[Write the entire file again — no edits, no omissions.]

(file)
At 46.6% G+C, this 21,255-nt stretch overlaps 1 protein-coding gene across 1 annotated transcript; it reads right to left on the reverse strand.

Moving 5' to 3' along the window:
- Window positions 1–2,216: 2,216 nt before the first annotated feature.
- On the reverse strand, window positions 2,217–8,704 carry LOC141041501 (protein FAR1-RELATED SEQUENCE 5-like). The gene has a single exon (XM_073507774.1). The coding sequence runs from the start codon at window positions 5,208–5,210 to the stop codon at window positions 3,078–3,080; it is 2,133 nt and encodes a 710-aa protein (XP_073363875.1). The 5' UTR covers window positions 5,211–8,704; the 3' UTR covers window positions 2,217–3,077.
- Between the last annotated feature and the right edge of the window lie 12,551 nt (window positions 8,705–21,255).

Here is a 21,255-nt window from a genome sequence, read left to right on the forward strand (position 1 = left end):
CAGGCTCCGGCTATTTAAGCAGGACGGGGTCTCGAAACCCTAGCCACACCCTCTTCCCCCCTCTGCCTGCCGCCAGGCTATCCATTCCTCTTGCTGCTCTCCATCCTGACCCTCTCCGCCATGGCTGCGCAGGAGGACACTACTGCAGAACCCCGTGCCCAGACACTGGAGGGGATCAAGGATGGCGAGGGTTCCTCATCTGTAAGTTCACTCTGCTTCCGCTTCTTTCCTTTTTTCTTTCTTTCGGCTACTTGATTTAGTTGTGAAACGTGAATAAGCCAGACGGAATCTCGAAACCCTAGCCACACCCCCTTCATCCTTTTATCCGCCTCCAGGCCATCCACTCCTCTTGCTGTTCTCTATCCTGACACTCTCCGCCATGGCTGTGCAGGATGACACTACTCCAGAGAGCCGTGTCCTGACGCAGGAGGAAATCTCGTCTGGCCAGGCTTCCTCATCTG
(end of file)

At 46.6% G+C, this 21,255-nt stretch overlaps 1 protein-coding gene across 1 annotated transcript; it reads right to left on the reverse strand.

Moving 5' to 3' along the window:
- Window positions 1–2,216: 2,216 nt before the first annotated feature.
- On the reverse strand, window positions 2,217–8,704 carry LOC141041501 (protein FAR1-RELATED SEQUENCE 5-like). The gene has a single exon (XM_073507774.1). The coding sequence runs from the start codon at window positions 5,208–5,210 to the stop codon at window positions 3,078–3,080; it is 2,133 nt and encodes a 710-aa protein (XP_073363875.1). The 5' UTR covers window positions 5,211–8,704; the 3' UTR covers window positions 2,217–3,077.
- Between the last annotated feature and the right edge of the window lie 12,551 nt (window positions 8,705–21,255).

Here is a 21,255-nt window from a genome sequence, read left to right on the forward strand (position 1 = left end):
CAGGCTCCGGCTATTTAAGCAGGACGGGGTCTCGAAACCCTAGCCACACCCTCTTCCCCCCTCTGCCTGCCGCCAGGCTATCCATTCCTCTTGCTGCTCTCCATCCTGACCCTCTCCGCCATGGCTGCGCAGGAGGACACTACTGCAGAACCCCGTGCCCAGACACTGGAGGGGATCAAGGATGGCGAGGGTTCCTCATCTGTAAGTTCACTCTGCTTCCGCTTCTTTCCTTTTTTCTTTCTTTCGGCTACTTGATTTAGTTGTGAAACGTGAATAAGCCAGACGGAATCTCGAAACCCTAGCCACACCCCCTTCATCCTTTTATCCGCCTCCAGGCCATCCACTCCTCTTGCTGTTCTCTATCCTGACACTCTCCGCCATGGCTGTGCAGGATGACACTACTCCAGAGAGCCGTGTCCTGACGCAGGAGGAAATCTCGTCTGGCCAGGCTTCCTCATCTG